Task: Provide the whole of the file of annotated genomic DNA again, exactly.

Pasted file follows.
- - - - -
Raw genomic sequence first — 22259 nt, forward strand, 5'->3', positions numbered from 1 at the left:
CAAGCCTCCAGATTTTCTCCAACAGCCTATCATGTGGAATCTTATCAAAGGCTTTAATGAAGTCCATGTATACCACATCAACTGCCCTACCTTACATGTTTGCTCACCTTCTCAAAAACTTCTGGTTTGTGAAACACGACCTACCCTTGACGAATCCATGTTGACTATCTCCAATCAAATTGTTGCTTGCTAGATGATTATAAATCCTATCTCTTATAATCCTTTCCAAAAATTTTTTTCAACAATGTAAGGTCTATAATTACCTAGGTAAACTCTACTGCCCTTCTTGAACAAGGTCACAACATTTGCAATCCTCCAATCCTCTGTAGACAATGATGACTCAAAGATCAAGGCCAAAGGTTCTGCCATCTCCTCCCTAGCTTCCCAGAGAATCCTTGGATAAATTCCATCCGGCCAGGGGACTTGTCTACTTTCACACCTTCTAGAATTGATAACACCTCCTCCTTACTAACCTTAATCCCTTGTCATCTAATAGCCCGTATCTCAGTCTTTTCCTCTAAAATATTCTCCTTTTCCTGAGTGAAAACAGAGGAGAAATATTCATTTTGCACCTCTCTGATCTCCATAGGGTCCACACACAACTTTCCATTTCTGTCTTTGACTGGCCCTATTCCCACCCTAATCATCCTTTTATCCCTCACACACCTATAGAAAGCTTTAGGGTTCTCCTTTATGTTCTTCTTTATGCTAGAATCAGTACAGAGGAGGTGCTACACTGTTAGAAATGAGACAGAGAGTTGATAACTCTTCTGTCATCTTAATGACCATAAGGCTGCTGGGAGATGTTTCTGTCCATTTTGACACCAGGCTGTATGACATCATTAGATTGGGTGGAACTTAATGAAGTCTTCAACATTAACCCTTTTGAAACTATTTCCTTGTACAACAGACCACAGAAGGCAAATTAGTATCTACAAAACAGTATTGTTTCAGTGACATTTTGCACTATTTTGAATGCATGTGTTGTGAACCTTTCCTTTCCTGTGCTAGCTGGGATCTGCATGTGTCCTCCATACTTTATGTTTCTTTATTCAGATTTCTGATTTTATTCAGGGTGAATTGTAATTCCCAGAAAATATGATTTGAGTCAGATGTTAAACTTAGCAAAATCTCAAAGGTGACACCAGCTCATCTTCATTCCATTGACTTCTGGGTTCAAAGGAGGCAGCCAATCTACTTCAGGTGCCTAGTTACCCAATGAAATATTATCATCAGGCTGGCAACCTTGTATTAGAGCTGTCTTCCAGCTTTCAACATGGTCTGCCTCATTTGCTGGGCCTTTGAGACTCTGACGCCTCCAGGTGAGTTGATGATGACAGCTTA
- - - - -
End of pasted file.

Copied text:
Raw genomic sequence first — 22259 nt, forward strand, 5'->3', positions numbered from 1 at the left:
CAAGCCTCCAGATTTTCTCCAACAGCCTATCATGTGGAATCTTATCAAAGGCTTTAATGAAGTCCATGTATACCACATCAACTGCCCTACCTTACATGTTTGCTCACCTTCTCAAAAACTTCTGGTTTGTGAAACACGACCTACCCTTGACGAATCCATGTTGACTATCTCCAATCAAATTGTTGCTTGCTAGATGATTATAAATCCTATCTCTTATAATCCTTTCCAAAAATTTTTTTCAACAATGTAAGGTCTATAATTACCTAGGTAAACTCTACTGCCCTTCTTGAACAAGGTCACAACATTTGCAATCCTCCAATCCTCTGTAGACAATGATGACTCAAAGATCAAGGCCAAAGGTTCTGCCATCTCCTCCCTAGCTTCCCAGAGAATCCTTGGATAAATTCCATCCGGCCAGGGGACTTGTCTACTTTCACACCTTCTAGAATTGATAACACCTCCTCCTTACTAACCTTAATCCCTTGTCATCTAATAGCCCGTATCTCAGTCTTTTCCTCTAAAATATTCTCCTTTTCCTGAGTGAAAACAGAGGAGAAATATTCATTTTGCACCTCTCTGATCTCCATAGGGTCCACACACAACTTTCCATTTCTGTCTTTGACTGGCCCTATTCCCACCCTAATCATCCTTTTATCCCTCACACACCTATAGAAAGCTTTAGGGTTCTCCTTTATGTTCTTCTTTATGCTAGAATCAGTACAGAGGAGGTGCTACACTGTTAGAAATGAGACAGAGAGTTGATAACTCTTCTGTCATCTTAATGACCATAAGGCTGCTGGGAGATGTTTCTGTCCATTTTGACACCAGGCTGTATGACATCATTAGATTGGGTGGAACTTAATGAAGTCTTCAACATTAACCCTTTTGAAACTATTTCCTTGTACAACAGACCACAGAAGGCAAATTAGTATCTACAAAACAGTATTGTTTCAGTGACATTTTGCACTATTTTGAATGCATGTGTTGTGAACCTTTCCTTTCCTGTGCTAGCTGGGATCTGCATGTGTCCTCCATACTTTATGTTTCTTTATTCAGATTTCTGATTTTATTCAGGGTGAATTGTAATTCCCAGAAAATATGATTTGAGTCAGATGTTAAACTTAGCAAAATCTCAAAGGTGACACCAGCTCATCTTCATTCCATTGACTTCTGGGTTCAAAGGAGGCAGCCAATCTACTTCAGGTGCCTAGTTACCCAATGAAATATTATCATCAGGCTGGCAACCTTGTATTAGAGCTGTCTTCCAGCTTTCAACATGGTCTGCCTCATTTGCTGGGCCTTTGAGACTCTGACGCCTCCAGGTGAGTTGATGATGACAGCTTA